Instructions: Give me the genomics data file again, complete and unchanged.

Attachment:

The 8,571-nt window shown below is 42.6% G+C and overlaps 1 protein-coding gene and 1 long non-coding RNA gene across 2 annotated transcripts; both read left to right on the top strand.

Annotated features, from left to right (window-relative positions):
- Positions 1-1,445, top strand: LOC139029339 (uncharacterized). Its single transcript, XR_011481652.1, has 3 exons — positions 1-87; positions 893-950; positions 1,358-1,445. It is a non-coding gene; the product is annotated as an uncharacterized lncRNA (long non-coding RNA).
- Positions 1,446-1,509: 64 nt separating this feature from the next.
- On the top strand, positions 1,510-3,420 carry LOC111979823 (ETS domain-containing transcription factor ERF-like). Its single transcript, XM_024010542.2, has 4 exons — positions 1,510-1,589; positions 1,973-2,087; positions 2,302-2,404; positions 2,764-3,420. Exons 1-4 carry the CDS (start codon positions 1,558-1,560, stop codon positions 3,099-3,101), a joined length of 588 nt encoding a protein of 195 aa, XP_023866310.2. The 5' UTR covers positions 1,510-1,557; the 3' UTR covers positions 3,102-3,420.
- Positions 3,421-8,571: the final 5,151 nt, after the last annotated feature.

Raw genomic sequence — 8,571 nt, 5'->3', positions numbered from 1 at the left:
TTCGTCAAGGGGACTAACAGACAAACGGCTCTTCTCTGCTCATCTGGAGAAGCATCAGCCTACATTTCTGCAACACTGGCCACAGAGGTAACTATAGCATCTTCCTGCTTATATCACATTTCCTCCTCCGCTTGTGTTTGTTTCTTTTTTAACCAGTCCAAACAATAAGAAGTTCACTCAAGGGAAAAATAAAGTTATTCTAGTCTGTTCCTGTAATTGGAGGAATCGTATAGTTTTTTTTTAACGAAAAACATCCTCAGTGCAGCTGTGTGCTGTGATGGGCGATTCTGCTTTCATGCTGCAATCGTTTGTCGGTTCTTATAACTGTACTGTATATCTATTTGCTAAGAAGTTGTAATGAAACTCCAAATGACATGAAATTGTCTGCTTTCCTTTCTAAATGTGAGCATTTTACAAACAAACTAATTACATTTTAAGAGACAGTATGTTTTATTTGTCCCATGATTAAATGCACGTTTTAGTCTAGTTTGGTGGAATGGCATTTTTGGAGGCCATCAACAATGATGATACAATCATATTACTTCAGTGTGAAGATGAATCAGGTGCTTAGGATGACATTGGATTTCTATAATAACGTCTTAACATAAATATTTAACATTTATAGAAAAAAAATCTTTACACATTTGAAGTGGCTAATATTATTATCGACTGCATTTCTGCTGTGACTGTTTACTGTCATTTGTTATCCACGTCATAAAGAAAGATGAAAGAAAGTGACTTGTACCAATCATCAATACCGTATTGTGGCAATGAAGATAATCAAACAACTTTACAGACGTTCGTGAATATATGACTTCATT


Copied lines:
The 8,571-nt window shown below is 42.6% G+C and overlaps 1 protein-coding gene and 1 long non-coding RNA gene across 2 annotated transcripts; both read left to right on the top strand.

Annotated features, from left to right (window-relative positions):
- Positions 1-1,445, top strand: LOC139029339 (uncharacterized). Its single transcript, XR_011481652.1, has 3 exons — positions 1-87; positions 893-950; positions 1,358-1,445. It is a non-coding gene; the product is annotated as an uncharacterized lncRNA (long non-coding RNA).
- Positions 1,446-1,509: 64 nt separating this feature from the next.
- On the top strand, positions 1,510-3,420 carry LOC111979823 (ETS domain-containing transcription factor ERF-like). Its single transcript, XM_024010542.2, has 4 exons — positions 1,510-1,589; positions 1,973-2,087; positions 2,302-2,404; positions 2,764-3,420. Exons 1-4 carry the CDS (start codon positions 1,558-1,560, stop codon positions 3,099-3,101), a joined length of 588 nt encoding a protein of 195 aa, XP_023866310.2. The 5' UTR covers positions 1,510-1,557; the 3' UTR covers positions 3,102-3,420.
- Positions 3,421-8,571: the final 5,151 nt, after the last annotated feature.

Raw genomic sequence — 8,571 nt, 5'->3', positions numbered from 1 at the left:
TTCGTCAAGGGGACTAACAGACAAACGGCTCTTCTCTGCTCATCTGGAGAAGCATCAGCCTACATTTCTGCAACACTGGCCACAGAGGTAACTATAGCATCTTCCTGCTTATATCACATTTCCTCCTCCGCTTGTGTTTGTTTCTTTTTTAACCAGTCCAAACAATAAGAAGTTCACTCAAGGGAAAAATAAAGTTATTCTAGTCTGTTCCTGTAATTGGAGGAATCGTATAGTTTTTTTTTAACGAAAAACATCCTCAGTGCAGCTGTGTGCTGTGATGGGCGATTCTGCTTTCATGCTGCAATCGTTTGTCGGTTCTTATAACTGTACTGTATATCTATTTGCTAAGAAGTTGTAATGAAACTCCAAATGACATGAAATTGTCTGCTTTCCTTTCTAAATGTGAGCATTTTACAAACAAACTAATTACATTTTAAGAGACAGTATGTTTTATTTGTCCCATGATTAAATGCACGTTTTAGTCTAGTTTGGTGGAATGGCATTTTTGGAGGCCATCAACAATGATGATACAATCATATTACTTCAGTGTGAAGATGAATCAGGTGCTTAGGATGACATTGGATTTCTATAATAACGTCTTAACATAAATATTTAACATTTATAGAAAAAAAATCTTTACACATTTGAAGTGGCTAATATTATTATCGACTGCATTTCTGCTGTGACTGTTTACTGTCATTTGTTATCCACGTCATAAAGAAAGATGAAAGAAAGTGACTTGTACCAATCATCAATACCGTATTGTGGCAATGAAGATAATCAAACAACTTTACAGACGTTCGTGAATATATGACTTCATT